Abstract: Potato crops often are grown in rotation with cereal crops such as wheat and barley. Imazamethabenz is a postemergence herbicide that selectively controls wild oat and certain other weeds in wheat and barley. Experiments were conducted at the University of Idaho Research and Extension Center, Aberdeen, ID, over a 3-yr period to evaluate the effect of irrigation management in an imazamethabenz-treated wheat crop on imazamethabenz persistence and injury in a subsequent potato crop. The experimental design was a split plot arrangement of a randomized complete block; main plots were seasonal irrigation amounts in wheat (20, 30, 40, or 50 cm), and subplots were imazamethabenz rates applied to the wheat crop (0, 0.26, 0.52, or 1.05 kg/ha). Soil analyses for imazamethabenz residues showed that herbicide degradation during the wheat growing season (i.e., 0 to 128 d after treatment [DAT]) followed first-order kinetics at all irrigation levels. Herbicide degradation rate increased with irrigation rate. Soil samples taken 338 or 351 DAT showed no detectable imazamethabenz residues (<10 ng/g) in most plots. However, some foliar injury to potato grown the year following imazamethabenz treatment was noted (<10% average injury), suggesting that potato is sensitive to imazamethabenz or imazamethabenz acid residues below the analytical detection limit. U.S. No. 1 and total potato tuber yield were not reduced by any treatment compared to the nontreated control. Therefore, under good growing conditions, potato can recover from mild imazamethabenz carryover injury without effects on tuber yield or quality.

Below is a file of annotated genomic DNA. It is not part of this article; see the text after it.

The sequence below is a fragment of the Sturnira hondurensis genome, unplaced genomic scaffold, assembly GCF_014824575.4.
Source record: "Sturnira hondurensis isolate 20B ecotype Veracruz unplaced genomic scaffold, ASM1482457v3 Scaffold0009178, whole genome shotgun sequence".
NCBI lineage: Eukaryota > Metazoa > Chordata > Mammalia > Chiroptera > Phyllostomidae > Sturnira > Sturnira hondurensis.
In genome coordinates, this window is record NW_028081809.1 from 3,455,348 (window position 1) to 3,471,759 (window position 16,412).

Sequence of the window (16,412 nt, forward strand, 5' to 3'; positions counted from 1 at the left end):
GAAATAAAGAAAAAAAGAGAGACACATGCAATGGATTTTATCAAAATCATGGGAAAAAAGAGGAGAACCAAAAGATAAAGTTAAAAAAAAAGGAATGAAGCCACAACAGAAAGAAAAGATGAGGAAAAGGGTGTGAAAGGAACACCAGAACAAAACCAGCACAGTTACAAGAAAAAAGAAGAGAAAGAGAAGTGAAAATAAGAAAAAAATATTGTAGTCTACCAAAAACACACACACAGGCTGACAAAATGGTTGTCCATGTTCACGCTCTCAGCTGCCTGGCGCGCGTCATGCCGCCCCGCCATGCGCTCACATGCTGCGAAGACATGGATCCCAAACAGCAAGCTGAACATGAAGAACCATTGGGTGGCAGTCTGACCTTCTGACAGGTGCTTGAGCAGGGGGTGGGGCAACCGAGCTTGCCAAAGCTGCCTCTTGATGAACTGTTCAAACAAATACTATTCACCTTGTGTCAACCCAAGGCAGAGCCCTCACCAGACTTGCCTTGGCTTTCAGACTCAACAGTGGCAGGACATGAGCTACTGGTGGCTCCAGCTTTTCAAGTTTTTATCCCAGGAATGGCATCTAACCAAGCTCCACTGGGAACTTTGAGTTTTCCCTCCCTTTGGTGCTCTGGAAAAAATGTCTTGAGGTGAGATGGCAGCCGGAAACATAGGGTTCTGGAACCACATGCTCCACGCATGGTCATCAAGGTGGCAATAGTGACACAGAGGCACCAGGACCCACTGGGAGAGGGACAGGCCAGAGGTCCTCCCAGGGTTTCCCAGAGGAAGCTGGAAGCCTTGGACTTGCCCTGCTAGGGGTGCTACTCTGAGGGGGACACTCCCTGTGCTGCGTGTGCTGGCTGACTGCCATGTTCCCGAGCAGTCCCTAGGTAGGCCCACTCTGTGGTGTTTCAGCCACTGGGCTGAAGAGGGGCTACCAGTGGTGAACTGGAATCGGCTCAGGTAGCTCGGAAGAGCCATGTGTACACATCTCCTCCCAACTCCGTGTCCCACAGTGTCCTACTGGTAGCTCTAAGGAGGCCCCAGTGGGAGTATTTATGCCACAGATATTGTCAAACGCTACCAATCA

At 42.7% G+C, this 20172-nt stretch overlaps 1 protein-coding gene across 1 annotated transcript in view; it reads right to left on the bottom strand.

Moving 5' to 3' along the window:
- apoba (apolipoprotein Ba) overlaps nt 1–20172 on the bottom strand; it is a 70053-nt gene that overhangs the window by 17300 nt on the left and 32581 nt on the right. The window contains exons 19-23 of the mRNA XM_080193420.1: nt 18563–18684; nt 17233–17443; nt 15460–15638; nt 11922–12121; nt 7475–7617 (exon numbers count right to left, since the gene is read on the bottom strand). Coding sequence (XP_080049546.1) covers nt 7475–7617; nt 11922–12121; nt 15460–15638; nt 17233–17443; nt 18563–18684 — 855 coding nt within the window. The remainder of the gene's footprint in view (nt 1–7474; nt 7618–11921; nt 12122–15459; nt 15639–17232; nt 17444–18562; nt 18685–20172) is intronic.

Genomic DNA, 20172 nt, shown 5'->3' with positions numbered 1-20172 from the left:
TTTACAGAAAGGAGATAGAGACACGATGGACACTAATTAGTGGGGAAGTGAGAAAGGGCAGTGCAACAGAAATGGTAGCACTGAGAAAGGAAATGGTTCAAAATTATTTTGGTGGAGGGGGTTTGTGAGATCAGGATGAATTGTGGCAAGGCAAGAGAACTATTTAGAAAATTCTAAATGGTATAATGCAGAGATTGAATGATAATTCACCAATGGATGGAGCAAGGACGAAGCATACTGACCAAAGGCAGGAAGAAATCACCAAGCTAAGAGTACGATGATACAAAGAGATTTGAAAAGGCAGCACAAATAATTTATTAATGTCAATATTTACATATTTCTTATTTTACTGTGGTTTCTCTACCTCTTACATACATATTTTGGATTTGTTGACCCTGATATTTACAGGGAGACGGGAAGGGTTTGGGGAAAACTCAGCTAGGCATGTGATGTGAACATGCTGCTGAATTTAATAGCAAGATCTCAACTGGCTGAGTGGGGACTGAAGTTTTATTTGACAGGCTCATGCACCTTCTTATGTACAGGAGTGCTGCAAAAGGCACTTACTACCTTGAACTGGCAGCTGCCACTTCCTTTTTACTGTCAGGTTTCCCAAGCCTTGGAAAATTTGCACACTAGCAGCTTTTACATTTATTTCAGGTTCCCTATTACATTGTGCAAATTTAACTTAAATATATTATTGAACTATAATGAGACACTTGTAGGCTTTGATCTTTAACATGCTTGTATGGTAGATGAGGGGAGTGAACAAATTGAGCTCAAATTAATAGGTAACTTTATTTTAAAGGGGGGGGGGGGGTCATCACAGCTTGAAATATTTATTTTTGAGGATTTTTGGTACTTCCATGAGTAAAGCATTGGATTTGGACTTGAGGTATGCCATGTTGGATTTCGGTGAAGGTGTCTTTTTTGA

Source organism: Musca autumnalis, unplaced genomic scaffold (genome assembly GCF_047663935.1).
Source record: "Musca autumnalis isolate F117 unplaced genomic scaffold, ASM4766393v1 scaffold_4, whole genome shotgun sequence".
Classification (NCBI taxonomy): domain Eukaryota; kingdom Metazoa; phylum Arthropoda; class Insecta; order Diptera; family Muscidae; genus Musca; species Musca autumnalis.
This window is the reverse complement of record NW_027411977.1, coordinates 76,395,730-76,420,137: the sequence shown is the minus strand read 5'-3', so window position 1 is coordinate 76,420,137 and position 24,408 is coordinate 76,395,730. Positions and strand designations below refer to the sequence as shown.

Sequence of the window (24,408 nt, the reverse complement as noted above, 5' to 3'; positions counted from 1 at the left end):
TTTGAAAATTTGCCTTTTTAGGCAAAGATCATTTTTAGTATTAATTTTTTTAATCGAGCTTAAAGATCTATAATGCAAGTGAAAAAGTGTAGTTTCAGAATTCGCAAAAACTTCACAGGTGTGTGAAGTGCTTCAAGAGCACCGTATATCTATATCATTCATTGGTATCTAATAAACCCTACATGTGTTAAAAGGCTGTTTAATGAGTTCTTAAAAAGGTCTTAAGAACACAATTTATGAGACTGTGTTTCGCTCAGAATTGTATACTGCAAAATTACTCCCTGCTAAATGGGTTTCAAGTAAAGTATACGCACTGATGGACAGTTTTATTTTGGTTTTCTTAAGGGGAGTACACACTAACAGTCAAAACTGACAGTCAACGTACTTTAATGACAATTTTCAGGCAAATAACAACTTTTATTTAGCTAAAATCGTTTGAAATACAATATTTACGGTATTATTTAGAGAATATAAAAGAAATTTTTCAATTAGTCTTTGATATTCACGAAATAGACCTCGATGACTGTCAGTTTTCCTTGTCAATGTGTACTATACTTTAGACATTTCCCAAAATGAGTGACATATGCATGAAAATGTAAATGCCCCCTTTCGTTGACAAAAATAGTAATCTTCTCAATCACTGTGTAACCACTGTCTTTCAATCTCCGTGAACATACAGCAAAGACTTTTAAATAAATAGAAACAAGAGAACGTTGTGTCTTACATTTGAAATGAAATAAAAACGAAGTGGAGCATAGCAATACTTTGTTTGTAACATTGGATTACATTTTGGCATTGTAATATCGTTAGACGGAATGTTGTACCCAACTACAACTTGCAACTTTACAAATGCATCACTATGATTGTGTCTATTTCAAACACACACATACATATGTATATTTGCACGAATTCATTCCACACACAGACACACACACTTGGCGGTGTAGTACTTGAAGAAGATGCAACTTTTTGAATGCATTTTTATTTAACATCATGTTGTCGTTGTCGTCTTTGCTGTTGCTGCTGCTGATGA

Nomenclature: Imazamethabenz-methyl; wild oat, Avena fatua L.; barley, Hordeum vulgare L.; potato, Solanum tuberosum L.; wheat, Triticum aestivum L.
Additional index words: Irrigation management, carryover.
Abbreviations: DAT, days after imazamethabenz treatment; OC, organic carbon; OM, organic matter; POST, postemergence; PRE, preemergence.